Friday, December 28, 2012

 

Sci-Friday starring Adam Chase -- an Introduction

Way back in 2008, I wrote an Obscurity of the Day post about a very unusual strip. It was called Adam Chase, and it was a weekly color science fiction strip that appeared in the Eugene (OR) Register-Guard. The combination of local, color and science fiction is pretty much a trifecta of 100-1 shots in the world of newspaper strips, so I was very interested in contacting the creator, Russ Morgan, to find out more about his unique creation.

Occasionally when I publish a post asking a creator to come forward I get lucky. But that wasn't the case with Russ Morgan. Although I had what I believed to be a correct email address, the creator of Adam Chase remained stubbornly private. That is, he did until just a month or so ago.

Much to my delight, Russ Morgan finally stumbled across that old blog post (he'd never gotten my email) and sent me a gracious and friendly message offering any information I might want about the strip. Never one not to take a mile when an inch is offered, I found out that Russ had archived a set of his strips (which actually ran two years, not the one year I thought), and with very little arm-twisting I convinced him to loan them to me for scanning.

It turned out that the strip I had termed 'a wacky sci-fi romp' based on a few isolated sample strips was actually not a campy fantasy at all, but relatively serious science fiction. In other words, think Star Trek, not Lost in Space. But you don't have to take my word for it. Because starting today, every Friday on the Stripper's Guide blog are now Sci-Fridays, in which we can all enjoy an episode of Russ Morgan's Adam Chase!

Asked to provide some background on himself, Russ provided this succinct bio:
I started teaching myself to draw in high school and developed an interest in comic strips and science fiction.  In 1966, as a staff artist at his local newspaper, I offered the idea of Adam Chase to the editors and they bought it.  It ran for two years in color as a feature page in the Sunday newspaper's magazine, Emerald Empire.  After completing the strip, I opened my own graphics and advertising company, which I operated for 25 years.  Most recently, I returned to being a staff artist at a daily newspaper, the Bend Bulletin in Oregon and retired in 2010.  I play lots of golf, travel and restore classic Ford cars.
About Adam Chase, he had this to say:
Adam Chase ran for two years in a medium-sized Oregon daily newspaper with a circulation of about 35,000 at the time. I was a staff artist at the R-G doing ad art, maps, story illustrations, cartoons etc., but I also had an interest in sci-fi, rockets, space, etc.  I came up with the idea of the strip and pitched it to the editor.  He wanted to see an outline and some examples of my "comic strip" work.  I told him I'd do four or five panels and give him a two year story line.  When I presented it to all the editors, they bought it immediately and I was off to the races. They commented at the time that the R-G would probably be the only newspaper in the US with a strip of this kind all their own.   I did the comic strip on my own time and was paid separately from my regular job. It was part of the Sunday magazine and ran in color. It was printed thru the old technology of zinc engravings, mats and lead plates, which explains some of the poor quality and registration.  Some weeks, the printing plant might omit the red or blue plate.  I illustrated mainly with brush but used pen and ink for some detail.  Color overlays were produced on acetate, using zip-a-tone and black ink for color tints in C-M-Y.  I both wrote and illustrated the strip. I quit the strip because I left the Register Guard to go into business for myself, besides, it paid virtually nothing.  It was a labor of love.  I guess you could say that I was influenced by my imagination and passion to create something that would capture peoples' interest.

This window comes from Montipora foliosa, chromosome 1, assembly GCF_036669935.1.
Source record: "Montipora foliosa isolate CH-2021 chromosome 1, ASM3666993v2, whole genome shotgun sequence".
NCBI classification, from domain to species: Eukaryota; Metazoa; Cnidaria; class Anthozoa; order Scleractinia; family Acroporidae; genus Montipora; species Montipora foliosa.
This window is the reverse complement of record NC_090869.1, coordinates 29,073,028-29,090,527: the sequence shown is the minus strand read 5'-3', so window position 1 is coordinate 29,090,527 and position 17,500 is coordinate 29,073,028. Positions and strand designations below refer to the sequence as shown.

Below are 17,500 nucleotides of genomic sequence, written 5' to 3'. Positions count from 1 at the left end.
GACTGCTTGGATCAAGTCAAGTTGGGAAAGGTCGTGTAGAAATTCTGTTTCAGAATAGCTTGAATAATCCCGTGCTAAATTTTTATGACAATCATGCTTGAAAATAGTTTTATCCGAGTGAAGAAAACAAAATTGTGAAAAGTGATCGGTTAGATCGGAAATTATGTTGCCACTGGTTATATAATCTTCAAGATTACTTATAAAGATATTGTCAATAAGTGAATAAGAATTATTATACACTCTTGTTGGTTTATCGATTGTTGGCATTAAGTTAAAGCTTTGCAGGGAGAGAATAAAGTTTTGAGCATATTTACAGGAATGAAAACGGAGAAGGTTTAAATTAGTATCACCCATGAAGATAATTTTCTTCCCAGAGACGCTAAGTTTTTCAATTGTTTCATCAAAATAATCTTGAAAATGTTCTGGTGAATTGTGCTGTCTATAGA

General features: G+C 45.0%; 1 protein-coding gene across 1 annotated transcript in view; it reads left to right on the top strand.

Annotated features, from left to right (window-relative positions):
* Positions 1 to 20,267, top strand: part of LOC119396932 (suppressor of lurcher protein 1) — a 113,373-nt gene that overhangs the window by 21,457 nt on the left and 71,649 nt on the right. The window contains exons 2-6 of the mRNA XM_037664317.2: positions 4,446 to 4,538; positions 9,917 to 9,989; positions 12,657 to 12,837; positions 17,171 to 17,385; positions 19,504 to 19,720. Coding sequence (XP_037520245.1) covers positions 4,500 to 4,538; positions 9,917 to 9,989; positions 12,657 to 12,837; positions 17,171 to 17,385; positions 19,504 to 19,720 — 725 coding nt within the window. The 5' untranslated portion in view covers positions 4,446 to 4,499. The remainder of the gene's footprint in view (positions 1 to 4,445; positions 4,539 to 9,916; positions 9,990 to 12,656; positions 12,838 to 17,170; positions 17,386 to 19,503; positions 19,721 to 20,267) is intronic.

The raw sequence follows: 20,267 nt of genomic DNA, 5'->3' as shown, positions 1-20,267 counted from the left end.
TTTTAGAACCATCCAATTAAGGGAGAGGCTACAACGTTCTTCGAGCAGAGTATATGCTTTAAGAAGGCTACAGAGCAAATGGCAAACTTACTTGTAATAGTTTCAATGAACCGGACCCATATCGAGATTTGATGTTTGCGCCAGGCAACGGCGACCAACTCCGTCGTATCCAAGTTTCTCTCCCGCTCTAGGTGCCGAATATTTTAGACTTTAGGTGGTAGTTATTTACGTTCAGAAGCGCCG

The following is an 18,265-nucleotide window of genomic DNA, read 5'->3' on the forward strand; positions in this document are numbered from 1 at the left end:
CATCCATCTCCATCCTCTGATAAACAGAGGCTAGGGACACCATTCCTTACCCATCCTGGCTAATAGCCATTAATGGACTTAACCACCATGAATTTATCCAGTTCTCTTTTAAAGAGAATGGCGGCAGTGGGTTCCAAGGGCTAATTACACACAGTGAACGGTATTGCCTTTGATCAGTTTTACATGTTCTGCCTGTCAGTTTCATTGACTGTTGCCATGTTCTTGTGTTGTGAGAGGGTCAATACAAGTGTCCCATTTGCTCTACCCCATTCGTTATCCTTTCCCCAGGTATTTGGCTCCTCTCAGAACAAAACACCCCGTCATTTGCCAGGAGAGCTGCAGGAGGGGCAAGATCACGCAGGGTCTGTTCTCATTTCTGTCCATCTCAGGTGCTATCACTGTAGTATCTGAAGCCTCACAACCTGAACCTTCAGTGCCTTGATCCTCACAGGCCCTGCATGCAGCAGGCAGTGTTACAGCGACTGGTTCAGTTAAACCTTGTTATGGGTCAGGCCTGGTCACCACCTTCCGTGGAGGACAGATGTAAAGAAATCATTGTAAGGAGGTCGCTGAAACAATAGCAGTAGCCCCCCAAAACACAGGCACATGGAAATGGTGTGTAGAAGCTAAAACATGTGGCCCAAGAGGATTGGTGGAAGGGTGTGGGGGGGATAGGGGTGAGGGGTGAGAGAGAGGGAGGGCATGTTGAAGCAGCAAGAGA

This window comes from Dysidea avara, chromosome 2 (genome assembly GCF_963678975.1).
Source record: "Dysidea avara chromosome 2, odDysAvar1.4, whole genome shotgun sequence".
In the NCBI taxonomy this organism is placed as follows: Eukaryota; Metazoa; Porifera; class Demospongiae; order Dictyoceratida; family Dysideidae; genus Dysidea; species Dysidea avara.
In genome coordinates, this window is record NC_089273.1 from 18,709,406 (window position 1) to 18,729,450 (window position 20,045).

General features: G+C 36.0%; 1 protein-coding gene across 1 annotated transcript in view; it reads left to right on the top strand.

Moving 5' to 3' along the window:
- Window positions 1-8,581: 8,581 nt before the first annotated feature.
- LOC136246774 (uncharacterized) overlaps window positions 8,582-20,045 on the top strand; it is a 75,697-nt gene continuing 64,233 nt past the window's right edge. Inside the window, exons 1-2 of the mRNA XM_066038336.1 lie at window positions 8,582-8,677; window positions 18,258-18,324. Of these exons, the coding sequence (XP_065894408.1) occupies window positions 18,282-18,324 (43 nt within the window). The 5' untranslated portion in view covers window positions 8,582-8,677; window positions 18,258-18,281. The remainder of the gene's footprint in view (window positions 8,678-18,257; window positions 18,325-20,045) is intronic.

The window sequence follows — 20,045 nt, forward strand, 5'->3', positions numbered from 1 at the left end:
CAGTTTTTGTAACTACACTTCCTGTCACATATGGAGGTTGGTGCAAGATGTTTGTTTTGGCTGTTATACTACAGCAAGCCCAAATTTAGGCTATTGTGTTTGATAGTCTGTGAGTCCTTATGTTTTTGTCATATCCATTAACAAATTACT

Hopefully, as Sci-Fridays unfold Russ will find time to comment further upon his experiences doing a local science fiction strip in Oregon. But for now, let's get Sci-Fridays started with Adam Chase strip #1, originally published June 5 1966!

Copyright renewed (c) 2012 Russ Morgan. All rights reserved.

Labels:


Comments:
This promises to be great fun.
 
Post a Comment

This page is powered by Blogger. Isn't yours?

Subscribe to
Posts [Atom]

Tell me when this blog is updated

what is this?